Last month marked Douglas Peete’s final original column for Senior Market Advisor. SMA wants to thank Peete for his contributions to the magazine over the past year. His life insurance strategies have helped advisors and their clients save on taxes, ensure smooth business transition and protect against economic loss at death. This column is a compilation of Peete’s ideas and strategies. We will debut a new columnist in the September issue. Stay tuned.
For many seniors, giving to charity is a way to give back after a lifetime of prosperity. Peete offers a strategy for that. “In today’s economic environment, we need to find new ways to enhance our clients’ financial positions while creating strategies that reduce taxes and making substantial charitable gifts. The variable life-donor advised fund combination is a powerful concept that can continue to be attractive to high-net-worth individuals.”
For the details on how to use the variable life-donor advised fund combination, see SMA, August 2005, page 52.
Advisors who have senior business owner clients may want to check out the March 2006 issue of SMA, page 50. In his column that month, Peete writes about 412(i) plans, which allow business owners to “accumulate substantial retirement funds in a short period of time … The 412(i) plan is a defined benefit plan that is exempt from the funding standards under section 412 of the Internal Revenue Code. The 412(i) plan is funded with life insurance and annuity products that guarantee a minimum fixed rate of return.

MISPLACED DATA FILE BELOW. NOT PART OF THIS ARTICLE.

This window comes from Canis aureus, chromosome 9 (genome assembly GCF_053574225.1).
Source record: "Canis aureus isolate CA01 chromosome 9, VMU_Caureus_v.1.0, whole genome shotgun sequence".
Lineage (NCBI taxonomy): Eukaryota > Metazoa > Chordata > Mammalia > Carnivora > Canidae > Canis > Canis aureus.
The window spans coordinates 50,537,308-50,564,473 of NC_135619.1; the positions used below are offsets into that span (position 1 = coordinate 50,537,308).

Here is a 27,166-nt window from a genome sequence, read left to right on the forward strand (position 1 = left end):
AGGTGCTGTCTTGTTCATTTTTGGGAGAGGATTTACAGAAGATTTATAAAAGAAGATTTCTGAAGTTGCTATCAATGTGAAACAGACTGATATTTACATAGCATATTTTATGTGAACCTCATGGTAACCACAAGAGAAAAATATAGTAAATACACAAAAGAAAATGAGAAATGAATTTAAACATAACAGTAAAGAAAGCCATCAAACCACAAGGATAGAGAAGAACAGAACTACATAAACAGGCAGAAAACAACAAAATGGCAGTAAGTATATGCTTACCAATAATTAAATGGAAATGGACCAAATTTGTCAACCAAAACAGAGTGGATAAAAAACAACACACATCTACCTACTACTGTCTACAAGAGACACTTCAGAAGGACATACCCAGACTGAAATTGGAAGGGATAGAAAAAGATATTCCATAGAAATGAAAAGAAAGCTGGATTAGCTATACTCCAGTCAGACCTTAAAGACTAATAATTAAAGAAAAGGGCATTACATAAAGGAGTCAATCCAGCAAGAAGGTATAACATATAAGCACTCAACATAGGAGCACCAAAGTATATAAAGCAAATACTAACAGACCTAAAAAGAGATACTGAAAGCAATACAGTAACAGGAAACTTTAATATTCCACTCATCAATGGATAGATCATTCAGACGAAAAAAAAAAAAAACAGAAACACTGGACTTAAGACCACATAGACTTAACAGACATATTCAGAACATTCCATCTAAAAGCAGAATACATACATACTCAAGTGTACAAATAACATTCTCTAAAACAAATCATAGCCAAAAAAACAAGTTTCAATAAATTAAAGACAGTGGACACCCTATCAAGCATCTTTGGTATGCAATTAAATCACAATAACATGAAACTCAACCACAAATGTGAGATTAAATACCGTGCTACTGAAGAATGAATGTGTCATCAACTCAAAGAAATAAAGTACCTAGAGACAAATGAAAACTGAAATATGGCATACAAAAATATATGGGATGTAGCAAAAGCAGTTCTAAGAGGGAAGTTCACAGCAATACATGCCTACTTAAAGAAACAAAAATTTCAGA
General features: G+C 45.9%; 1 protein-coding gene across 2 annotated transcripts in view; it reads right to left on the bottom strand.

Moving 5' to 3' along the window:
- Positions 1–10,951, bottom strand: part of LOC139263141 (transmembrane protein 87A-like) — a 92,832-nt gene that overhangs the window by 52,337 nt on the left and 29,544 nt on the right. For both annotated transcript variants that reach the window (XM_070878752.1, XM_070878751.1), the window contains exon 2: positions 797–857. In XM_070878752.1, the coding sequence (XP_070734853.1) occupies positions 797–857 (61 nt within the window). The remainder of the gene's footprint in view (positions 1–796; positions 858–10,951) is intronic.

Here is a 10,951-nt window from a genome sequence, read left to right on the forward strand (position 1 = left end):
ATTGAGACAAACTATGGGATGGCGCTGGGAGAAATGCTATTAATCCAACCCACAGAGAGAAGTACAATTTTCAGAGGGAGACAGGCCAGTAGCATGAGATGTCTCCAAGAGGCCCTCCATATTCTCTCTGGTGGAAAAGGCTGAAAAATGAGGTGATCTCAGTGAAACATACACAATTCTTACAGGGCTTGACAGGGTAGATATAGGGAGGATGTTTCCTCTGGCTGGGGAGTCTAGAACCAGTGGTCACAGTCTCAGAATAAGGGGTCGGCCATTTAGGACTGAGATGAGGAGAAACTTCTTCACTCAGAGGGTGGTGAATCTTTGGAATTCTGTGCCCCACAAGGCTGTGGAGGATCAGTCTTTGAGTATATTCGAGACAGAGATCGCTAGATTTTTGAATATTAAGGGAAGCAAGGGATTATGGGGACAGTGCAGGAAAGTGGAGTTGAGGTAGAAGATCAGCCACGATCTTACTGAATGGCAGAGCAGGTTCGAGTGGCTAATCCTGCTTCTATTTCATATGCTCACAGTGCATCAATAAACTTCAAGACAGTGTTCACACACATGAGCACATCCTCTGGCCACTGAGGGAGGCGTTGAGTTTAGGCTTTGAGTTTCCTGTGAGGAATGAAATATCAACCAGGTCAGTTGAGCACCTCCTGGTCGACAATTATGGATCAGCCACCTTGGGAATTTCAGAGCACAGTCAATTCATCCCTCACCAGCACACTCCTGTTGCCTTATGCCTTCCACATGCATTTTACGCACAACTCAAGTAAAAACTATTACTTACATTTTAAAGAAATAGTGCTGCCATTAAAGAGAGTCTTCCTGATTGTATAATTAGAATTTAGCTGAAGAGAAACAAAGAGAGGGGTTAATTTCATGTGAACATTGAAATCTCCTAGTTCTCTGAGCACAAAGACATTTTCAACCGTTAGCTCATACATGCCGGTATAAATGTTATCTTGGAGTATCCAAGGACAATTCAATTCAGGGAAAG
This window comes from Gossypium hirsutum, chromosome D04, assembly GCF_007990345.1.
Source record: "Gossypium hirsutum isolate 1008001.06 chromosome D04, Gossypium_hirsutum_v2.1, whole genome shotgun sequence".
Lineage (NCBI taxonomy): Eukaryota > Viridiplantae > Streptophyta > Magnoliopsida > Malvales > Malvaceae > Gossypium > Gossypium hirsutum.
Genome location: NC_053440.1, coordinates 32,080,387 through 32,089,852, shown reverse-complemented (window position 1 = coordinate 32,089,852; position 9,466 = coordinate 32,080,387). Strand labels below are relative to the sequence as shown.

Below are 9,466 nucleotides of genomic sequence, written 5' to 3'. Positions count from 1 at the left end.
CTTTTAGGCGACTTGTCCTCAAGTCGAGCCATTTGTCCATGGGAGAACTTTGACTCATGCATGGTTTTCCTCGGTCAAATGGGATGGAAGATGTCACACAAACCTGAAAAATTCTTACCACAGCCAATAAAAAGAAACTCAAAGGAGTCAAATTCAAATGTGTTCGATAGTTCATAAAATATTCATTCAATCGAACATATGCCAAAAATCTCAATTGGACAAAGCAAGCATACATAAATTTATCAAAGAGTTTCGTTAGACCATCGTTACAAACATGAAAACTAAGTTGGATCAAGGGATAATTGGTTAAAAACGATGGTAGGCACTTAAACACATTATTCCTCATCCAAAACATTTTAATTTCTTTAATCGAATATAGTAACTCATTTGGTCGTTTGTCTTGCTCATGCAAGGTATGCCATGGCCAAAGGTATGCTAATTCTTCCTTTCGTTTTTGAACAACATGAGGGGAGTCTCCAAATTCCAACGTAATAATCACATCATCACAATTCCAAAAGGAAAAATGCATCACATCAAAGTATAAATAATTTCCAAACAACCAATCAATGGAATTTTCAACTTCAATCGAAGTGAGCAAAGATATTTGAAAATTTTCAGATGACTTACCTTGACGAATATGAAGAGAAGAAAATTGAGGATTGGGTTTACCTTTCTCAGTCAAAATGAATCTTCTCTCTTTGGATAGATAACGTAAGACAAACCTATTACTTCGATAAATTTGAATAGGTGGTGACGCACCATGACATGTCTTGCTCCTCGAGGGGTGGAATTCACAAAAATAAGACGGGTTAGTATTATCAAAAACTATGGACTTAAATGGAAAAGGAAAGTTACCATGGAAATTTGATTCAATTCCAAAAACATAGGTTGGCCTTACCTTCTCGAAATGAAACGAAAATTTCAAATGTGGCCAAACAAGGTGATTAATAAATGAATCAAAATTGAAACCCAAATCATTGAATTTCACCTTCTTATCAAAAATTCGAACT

Contributions are determined based on the insurance product guaranteed interest rate as opposed to an assumed interest rate.” Peete says custom designed plans require the use of an enrolled actuary. Take a look at the column and find out more.
Protect key people
Senior business owners can be affected adversely if a key employee dies unexpectedly – especially one who is responsible for a great deal of the company’s success. Retirement plans can be shattered by an untimely death. So Peete recommends key-person insurance.
“Key-person insurance can provide the business owner with the funds necessary to recover lost earnings, as well as recruit and train a replacement employee. In some cases, key-person insurance can be used to fund executive benefit programs.”
For the full story on how senior business owners can protect themselves with key-person insurance, see SMA, December 2005, page 48.
Families faced with the prospect of a parent or grandparent dying are usually faced with sizeable medical bills. That financial burden can be alleviated, Peete says, through the use of accelerated benefits. He says some companies offer them on existing and new policies, while others limit them to new policies only.
“Accelerated benefits provide an alternative to surrendering a life insurance policy for its cash value, causing a loss of death benefit. The accelerated benefit may advance up to 75 percent of the policy’s face amount. The amount of the death benefit advance, plus accrued interest, will be treated as a lien against the accumulated value and death proceeds of the policy…”
Peete offers a more complete explanation in his April 2006 column, page 46.